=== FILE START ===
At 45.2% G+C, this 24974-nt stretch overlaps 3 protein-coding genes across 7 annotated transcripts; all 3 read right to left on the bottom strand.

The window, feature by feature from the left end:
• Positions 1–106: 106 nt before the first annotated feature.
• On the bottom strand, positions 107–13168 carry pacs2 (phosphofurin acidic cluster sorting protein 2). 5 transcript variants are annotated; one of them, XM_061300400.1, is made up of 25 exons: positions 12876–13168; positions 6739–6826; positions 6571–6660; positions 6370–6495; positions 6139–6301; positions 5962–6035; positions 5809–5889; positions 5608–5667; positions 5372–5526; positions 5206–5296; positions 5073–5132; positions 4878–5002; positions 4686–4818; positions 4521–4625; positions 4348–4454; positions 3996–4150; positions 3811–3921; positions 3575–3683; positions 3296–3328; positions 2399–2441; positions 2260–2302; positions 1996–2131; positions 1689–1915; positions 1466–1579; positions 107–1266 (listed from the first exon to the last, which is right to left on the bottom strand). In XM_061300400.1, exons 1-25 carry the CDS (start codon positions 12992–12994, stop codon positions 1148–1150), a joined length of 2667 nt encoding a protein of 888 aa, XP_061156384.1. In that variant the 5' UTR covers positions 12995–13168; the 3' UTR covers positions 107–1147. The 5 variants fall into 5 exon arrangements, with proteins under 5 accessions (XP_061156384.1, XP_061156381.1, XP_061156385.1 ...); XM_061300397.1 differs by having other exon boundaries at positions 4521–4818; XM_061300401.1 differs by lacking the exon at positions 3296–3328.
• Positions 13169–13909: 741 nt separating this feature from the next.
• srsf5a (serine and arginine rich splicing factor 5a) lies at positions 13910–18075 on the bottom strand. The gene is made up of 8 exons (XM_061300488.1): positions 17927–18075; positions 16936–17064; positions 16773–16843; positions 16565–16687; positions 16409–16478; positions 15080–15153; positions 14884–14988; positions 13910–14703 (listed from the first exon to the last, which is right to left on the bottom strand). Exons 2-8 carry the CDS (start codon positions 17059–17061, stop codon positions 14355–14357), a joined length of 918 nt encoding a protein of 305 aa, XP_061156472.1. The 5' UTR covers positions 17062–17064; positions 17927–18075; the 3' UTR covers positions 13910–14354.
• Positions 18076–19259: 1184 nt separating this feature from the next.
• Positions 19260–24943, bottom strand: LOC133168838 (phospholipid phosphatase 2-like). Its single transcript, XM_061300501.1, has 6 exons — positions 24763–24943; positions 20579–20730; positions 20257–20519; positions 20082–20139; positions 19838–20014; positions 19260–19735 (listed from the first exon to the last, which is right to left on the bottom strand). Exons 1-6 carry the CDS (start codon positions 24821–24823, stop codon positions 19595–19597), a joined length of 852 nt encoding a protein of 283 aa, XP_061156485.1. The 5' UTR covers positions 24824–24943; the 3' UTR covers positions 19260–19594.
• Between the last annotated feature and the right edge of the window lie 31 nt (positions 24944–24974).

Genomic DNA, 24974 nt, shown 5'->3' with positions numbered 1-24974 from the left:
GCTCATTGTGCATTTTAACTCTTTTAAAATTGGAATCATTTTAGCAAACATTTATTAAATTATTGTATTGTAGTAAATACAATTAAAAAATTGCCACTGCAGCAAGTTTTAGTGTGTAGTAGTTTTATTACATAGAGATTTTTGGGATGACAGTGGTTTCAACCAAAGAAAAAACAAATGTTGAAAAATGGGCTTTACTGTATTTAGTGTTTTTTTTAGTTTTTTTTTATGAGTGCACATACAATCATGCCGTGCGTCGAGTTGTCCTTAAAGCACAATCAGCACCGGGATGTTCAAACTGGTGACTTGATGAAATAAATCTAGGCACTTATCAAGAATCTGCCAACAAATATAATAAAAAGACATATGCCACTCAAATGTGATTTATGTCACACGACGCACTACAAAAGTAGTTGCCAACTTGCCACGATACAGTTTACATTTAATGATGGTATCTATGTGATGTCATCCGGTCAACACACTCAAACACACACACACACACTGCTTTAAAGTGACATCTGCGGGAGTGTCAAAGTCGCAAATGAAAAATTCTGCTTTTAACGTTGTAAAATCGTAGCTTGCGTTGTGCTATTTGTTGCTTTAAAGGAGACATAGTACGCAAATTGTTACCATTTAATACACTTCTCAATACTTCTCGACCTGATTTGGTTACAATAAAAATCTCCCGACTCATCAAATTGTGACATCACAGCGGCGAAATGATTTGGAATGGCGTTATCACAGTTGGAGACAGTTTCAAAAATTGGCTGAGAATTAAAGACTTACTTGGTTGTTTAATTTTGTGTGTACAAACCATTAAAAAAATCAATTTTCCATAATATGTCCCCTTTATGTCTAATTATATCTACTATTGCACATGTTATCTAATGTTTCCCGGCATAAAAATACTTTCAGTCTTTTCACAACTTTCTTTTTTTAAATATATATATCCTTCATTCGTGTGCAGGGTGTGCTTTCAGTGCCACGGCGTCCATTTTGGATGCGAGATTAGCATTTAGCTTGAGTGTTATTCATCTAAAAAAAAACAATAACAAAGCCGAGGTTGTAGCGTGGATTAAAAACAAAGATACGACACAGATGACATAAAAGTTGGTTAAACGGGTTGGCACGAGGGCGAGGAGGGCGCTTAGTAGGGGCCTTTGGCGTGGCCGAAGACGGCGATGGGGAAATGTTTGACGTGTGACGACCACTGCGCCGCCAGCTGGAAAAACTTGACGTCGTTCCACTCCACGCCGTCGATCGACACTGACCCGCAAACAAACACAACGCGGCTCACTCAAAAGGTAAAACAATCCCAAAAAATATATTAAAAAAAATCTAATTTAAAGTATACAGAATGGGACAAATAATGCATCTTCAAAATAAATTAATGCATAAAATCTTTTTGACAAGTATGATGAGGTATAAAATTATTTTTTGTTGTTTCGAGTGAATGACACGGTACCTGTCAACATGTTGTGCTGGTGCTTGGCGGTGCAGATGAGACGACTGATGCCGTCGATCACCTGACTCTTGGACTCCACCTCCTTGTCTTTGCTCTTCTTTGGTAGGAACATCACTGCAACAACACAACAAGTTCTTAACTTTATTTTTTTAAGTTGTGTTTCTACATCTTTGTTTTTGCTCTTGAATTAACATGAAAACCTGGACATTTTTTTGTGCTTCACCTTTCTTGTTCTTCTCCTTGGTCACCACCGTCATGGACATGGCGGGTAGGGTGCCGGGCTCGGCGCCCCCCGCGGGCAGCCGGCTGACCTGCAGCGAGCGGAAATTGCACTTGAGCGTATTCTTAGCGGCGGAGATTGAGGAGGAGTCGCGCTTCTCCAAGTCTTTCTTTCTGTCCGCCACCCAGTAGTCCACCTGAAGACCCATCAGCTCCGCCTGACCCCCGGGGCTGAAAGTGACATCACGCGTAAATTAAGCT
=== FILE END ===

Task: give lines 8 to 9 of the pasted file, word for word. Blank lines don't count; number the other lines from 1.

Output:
• Positions 19260–24943, bottom strand: LOC133168838 (phospholipid phosphatase 2-like). Its single transcript, XM_061300501.1, has 6 exons — positions 24763–24943; positions 20579–20730; positions 20257–20519; positions 20082–20139; positions 19838–20014; positions 19260–19735 (listed from the first exon to the last, which is right to left on the bottom strand). Exons 1-6 carry the CDS (start codon positions 24821–24823, stop codon positions 19595–19597), a joined length of 852 nt encoding a protein of 283 aa, XP_061156485.1. The 5' UTR covers positions 24824–24943; the 3' UTR covers positions 19260–19594.
• Between the last annotated feature and the right edge of the window lie 31 nt (positions 24944–24974).